If you want to retrieve the keys and data from the dest recarray afterwards, that's easy:
In [111]:data2=dest['f2'].tolist() In [112]:keys2=dest.getfield('S1,i4').tolist() In [113]:data2 Out[113]:[1.0, 3.0] In [114]:keys2 Out[114]:[('b', 2), ('a', 1)]
Cheers,
 Francesc Altet  Be careful about using the following code  Carabos Coop. V.  I've only proven that it works, www.carabos.com  I haven't tested it.  Donald Knuth
El dc 20 de 06 del 2007 a les 12:43 0700, en/na Michael McNeil Forbes va escriure:
Hi,
That is a little more complicated than I want, but it shows me the solution: Construct the array of the desired shape first, then fill it.
data = [1.0, 3,0] keys = [('a',1),('b',2)]
# Convert to arrays for indexing data_array = array(data1) key_array = empty(len(keys),dtype=tuple) key_array[:] = keys[:]
the later two statements can also be written as: key_array = array(keys, dtype=tuple)
inds = argsort(data) data_array[:] = data[inds] key_array[:] = keys[inds]
Yeah, much simpler than my first approach. Cheers,  Francesc Altet  Be careful about using the following code  Carabos Coop. V.  I've only proven that it works, www.carabos.com  I haven't tested it.  Donald Knuth
key_array = empty(len(keys),dtype=tuple) key_array[:] = keys[:]
the later two statements can also be written as:
key_array = array(keys, dtype=tuple)
These are not equivalent:
keys = [('a',1),('b',2)] key_array = array(keys, dtype=tuple) key_array array([[a, 1], [b, 2]], dtype=object)
key_array = empty(len(keys),dtype=tuple) key_array[:] = keys[:] key_array array([('a', 1), ('b', 2)], dtype=object)
Thanks, Michael.
El dj 21 de 06 del 2007 a les 06:24 0700, en/na Michael McNeil Forbes va escriure:
key_array = empty(len(keys),dtype=tuple) key_array[:] = keys[:]
the later two statements can also be written as:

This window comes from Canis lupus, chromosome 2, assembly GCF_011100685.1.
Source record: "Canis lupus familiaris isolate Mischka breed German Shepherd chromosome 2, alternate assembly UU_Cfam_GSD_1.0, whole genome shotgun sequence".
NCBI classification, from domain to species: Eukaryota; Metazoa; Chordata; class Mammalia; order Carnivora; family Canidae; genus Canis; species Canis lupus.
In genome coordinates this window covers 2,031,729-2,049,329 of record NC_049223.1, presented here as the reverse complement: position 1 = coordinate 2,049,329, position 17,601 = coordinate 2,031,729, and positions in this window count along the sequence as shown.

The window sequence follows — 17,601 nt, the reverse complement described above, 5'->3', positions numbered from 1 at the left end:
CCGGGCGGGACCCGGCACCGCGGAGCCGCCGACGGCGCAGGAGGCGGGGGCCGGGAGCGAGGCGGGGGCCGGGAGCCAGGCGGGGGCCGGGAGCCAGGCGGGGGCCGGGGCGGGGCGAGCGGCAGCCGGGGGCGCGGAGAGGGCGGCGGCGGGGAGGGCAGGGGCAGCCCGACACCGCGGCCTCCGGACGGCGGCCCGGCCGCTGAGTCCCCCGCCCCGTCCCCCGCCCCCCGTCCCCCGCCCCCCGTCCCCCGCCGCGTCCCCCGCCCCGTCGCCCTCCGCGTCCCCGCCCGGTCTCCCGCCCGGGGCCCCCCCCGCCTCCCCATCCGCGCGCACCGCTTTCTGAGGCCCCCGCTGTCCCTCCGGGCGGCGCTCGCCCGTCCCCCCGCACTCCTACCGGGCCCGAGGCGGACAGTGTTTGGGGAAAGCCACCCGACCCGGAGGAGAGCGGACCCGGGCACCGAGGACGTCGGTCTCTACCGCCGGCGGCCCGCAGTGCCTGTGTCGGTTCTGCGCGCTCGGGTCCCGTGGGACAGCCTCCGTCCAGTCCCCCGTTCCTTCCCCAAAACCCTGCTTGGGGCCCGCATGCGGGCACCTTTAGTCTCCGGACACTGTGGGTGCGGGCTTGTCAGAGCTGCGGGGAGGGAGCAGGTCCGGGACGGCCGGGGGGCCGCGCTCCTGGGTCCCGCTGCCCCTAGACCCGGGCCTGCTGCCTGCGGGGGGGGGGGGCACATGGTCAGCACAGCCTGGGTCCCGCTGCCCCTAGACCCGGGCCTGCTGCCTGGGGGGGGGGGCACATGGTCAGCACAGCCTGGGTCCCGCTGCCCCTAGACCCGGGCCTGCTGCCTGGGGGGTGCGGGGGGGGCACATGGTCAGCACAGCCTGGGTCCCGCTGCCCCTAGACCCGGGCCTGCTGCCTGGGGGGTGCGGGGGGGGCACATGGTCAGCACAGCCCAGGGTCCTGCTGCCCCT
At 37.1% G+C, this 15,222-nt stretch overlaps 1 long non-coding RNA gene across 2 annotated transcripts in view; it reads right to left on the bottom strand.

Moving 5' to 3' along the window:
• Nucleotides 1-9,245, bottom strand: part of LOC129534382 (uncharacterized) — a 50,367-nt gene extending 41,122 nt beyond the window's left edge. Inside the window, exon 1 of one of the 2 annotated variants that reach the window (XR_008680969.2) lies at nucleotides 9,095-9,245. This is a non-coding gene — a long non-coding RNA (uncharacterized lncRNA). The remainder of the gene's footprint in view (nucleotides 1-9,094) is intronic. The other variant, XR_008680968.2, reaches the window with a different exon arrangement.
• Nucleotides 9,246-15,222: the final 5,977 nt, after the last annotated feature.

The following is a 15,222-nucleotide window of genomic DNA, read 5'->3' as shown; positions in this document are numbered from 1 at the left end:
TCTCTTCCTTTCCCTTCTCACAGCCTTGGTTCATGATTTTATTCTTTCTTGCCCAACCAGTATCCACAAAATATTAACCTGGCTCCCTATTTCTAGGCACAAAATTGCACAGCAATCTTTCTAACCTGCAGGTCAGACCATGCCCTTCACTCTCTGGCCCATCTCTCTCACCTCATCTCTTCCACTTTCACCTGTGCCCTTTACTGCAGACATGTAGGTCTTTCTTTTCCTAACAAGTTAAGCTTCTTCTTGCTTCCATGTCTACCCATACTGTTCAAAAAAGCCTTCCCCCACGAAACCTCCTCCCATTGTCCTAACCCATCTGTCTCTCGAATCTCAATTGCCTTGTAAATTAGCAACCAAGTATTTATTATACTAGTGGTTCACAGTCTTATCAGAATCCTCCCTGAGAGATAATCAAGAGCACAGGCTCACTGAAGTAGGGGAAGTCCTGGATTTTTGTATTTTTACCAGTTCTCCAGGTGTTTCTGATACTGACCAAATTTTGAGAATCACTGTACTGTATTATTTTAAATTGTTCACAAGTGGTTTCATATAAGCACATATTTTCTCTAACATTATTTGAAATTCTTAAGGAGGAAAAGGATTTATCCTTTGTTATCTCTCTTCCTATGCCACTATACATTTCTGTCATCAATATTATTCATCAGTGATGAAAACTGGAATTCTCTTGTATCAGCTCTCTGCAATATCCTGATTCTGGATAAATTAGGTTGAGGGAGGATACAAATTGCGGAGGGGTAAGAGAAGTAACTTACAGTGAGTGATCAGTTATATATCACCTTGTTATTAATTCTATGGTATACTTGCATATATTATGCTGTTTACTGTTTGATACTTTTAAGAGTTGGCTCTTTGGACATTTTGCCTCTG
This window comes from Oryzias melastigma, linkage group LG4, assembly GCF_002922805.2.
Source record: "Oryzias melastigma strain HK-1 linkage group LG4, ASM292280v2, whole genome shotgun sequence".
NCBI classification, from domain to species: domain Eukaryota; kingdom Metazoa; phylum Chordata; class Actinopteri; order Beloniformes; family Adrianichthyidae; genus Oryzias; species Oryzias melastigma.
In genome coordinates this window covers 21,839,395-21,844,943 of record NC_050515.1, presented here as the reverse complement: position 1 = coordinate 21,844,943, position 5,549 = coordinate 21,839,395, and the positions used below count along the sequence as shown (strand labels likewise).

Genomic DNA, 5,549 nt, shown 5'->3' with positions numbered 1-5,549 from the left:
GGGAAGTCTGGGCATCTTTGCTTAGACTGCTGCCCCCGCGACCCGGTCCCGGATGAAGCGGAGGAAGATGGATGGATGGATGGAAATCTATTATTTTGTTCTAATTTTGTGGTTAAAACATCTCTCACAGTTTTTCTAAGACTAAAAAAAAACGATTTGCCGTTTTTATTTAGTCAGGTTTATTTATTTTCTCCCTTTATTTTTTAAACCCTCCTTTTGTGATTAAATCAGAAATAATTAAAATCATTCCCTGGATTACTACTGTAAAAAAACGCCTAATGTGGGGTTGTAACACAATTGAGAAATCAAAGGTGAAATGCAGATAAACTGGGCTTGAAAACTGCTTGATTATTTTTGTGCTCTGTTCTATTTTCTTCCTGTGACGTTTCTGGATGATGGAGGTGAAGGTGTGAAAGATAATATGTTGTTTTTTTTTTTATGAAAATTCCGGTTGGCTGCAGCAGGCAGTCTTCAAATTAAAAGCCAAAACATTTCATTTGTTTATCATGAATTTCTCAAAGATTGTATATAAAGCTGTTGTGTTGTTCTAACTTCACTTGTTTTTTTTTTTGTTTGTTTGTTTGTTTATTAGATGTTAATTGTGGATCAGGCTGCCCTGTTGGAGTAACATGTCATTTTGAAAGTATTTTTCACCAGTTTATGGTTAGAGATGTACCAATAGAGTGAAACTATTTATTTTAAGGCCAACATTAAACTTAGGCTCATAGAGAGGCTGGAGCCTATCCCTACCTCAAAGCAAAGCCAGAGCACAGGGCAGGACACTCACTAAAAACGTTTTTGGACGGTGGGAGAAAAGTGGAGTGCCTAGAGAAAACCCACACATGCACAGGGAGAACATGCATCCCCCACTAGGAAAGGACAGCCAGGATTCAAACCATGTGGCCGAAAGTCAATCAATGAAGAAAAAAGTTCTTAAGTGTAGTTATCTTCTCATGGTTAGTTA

key_array = array(keys, dtype=tuple)
These are not equivalent:
keys = [('a',1),('b',2)] key_array = array(keys, dtype=tuple) key_array array([[a, 1], [b, 2]], dtype=object)
key_array = empty(len(keys),dtype=tuple) key_array[:] = keys[:] key_array array([('a', 1), ('b', 2)], dtype=object)
Ops. You are right. I think I was fooled by the 'dtype=tuple' argument which is in fact equivalent to 'dtype=object'.  Francesc Altet  Be careful about using the following code  Carabos Coop. V.  I've only proven that it works, www.carabos.com  I haven't tested it.  Donald Knuth
On 6/20/07, Michael McNeil Forbes <mforbes@physics.ubc.ca> wrote:
Hi,
I have a list of tuples that I am using as keys and I would like to sort this along with some other arrays using argsort. How can I do this? I would like to do something like:
You might want the keys in an object array, otherwise you end up with strings for all the values. Why are they keys? Do you want to sort on them also? Anyway, if you use take(keys, inds, axis=0) you will get an array with the rows containing the keys rearranged as I think you want. Chuck
Using take or array or similar operations on the initial list descends ignoring the tuples and converting the list to a multiple dimension array:
take(keys,[1,0],axis=0) array([['b', '2'], ['a', '1']], dtype='S4')
It is sorted as I want, but I can nolonger use them as keys. The problem can be solved by creating an empty array first, then copying. Thanks, Michael.
On 6/20/07, Michael McNeil Forbes <mforbes@physics.ubc.ca> wrote: Hi,
I have a list of tuples that I am using as keys and I would like to sort this along with some other arrays using argsort. How can I do this? I would like to do something like:
You might want the keys in an object array, otherwise you end up with strings for all the values. Why are they keys? Do you want to sort on them also? Anyway, if you use take(keys, inds, axis=0) you will get an array with the rows containing the keys rearranged as I think you want.
Chuck
participants (3)

Charles R Harris

Francesc Altet

Michael McNeil Forbes